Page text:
Shani’s close relationship with the Israel Philharmonic Orchestra began well over 10 years ago. He debuted with the orchestra aged sixteen, and in 2007 performed Tchaikovsky Piano Concerto under the baton of Zubin Mehta aged eighteen. He then went on to play regularly with the orchestra as a double bassist. In 2013, after winning the Gustav Mahler International Conducting Competition in Bamberg, the orchestra invited him to step in to conduct their season-opening concerts. Since then, he has returned to the orchestra every year as both a conductor and pianist.
Recent and upcoming guest conductor highlights include engagements with Wiener Philharmoniker, Berliner Philharmoniker, Gewandhaus Orchester,Symphonieorchester des Bayerischen Rundfunks, London Symphony Orchestra, Filarmonica della Scala, Boston Symphony Orchestra, Chicago Symphony Orchestra, Royal Concertgebouw Orchestra, Philadelphia Orchestra, Budapest Festival Orchestra, Orchestre de Paris and Philharmonia Orchestra. In the 2022/2023 season, Shani will begin his 3-year residency at the Konzerthaus Dortmund.
Born in Tel Aviv in 1989, Shani began his piano studies aged six with Hannah Shalgi, before continuing with Prof. Arie Vardi at the Buchmann-Mehta School of Music. He went on to study conducting under Prof. Christian Ehwald and piano with Prof. Fabio Bidini at the Academy of Music Hanns Eisler, Berlin and was mentored by Daniel Barenboim during his time there.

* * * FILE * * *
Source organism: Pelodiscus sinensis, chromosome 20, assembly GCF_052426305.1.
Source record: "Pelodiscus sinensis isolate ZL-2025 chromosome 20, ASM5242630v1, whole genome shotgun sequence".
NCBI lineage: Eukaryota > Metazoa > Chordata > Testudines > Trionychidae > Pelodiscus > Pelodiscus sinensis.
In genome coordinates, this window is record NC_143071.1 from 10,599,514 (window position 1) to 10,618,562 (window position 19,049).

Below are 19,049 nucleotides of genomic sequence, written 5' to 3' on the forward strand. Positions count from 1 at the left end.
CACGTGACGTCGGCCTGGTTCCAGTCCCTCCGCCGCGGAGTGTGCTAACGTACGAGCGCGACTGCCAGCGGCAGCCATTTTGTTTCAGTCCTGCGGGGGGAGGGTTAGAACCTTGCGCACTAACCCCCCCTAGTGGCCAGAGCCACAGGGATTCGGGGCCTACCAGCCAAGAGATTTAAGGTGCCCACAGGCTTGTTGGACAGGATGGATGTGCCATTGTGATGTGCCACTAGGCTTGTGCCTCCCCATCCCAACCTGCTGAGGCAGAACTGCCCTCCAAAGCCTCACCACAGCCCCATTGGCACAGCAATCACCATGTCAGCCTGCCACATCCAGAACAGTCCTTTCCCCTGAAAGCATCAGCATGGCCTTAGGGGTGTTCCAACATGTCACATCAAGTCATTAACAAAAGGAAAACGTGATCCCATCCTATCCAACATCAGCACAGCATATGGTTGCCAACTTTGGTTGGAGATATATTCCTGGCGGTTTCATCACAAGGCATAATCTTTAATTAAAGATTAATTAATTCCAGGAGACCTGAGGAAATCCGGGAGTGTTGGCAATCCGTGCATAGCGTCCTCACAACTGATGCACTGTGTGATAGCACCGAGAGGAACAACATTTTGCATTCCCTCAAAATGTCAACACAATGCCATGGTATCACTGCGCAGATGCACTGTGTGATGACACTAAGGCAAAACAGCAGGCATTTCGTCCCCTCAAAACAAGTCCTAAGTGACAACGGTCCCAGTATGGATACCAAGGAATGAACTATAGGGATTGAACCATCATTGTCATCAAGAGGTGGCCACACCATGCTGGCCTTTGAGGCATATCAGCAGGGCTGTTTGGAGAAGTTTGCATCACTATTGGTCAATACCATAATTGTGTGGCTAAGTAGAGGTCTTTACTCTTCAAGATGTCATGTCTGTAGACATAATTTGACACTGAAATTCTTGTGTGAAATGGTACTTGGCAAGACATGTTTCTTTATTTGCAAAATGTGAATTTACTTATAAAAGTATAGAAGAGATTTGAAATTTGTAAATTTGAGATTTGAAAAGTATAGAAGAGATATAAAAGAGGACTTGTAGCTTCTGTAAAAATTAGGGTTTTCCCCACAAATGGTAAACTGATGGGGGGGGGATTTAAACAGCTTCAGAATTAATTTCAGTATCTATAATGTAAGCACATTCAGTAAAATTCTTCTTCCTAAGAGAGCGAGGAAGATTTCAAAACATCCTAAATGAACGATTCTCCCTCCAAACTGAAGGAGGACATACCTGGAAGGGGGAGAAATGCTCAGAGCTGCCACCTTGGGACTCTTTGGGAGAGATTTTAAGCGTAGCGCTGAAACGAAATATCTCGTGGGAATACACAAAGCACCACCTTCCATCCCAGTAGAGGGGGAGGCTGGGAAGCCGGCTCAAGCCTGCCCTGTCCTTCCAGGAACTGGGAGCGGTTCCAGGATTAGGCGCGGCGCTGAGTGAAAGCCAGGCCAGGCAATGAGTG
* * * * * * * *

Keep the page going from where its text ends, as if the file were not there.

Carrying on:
As a pianist, Shani has performed as a soloist with Daniel Barenboim, Zubin Mehta and Gianandrea Noseda. He has play-directed piano concerti with many orchestras including the Vienna Philharmonic, Philharmonia Orchestra, Filarmonica della Scala, Staatskapelle Berlin and Royal Concertgebouw Orchestra. Shani also has considerable experience performing chamber music and in recital and is a regular performer at the Verbier Festival, and has also appeared at the Aix-en-Provence Easter and Jerusalem Chamber Music Festivals.
Gil Shaham is one of the foremost violinists of our time; his flawless technique combined with his inimitable warmth and generosity of spirit has solidified his renown as an American master. The Grammy Award-winner, also named Musical America’s “Instrumentalist of the Year,” is sought after throughout the world for concerto appearances with leading orchestras and conductors, and regularly gives recitals and appears with ensembles on the world’s great concert stages and at the most prestigious festivals.
Highlights of recent years include the acclaimed recording and performances of J.S. Bach’s complete sonatas and partitas for solo violin. In the coming seasons in addition to championing these solo works he will join his long-time duo partner pianist, Akira Eguchi in recitals throughout North America, Europe, and Asia.
Appearances with orchestra regularly include the Berlin Philharmonic, Boston Symphony, Chicago Symphony, Israel Philharmonic, Los Angeles Philharmonic, New York Philharmonic, Orchestre de Paris, and San Francisco Symphony as well as multi-year residencies with the Orchestras of Montreal, Stuttgart and Singapore. With orchestra, Mr. Shaham continues his exploration of “Violin Concertos of the 1930s,” including the works of Barber, Bartok, Berg, Korngold, Prokofiev, among many others.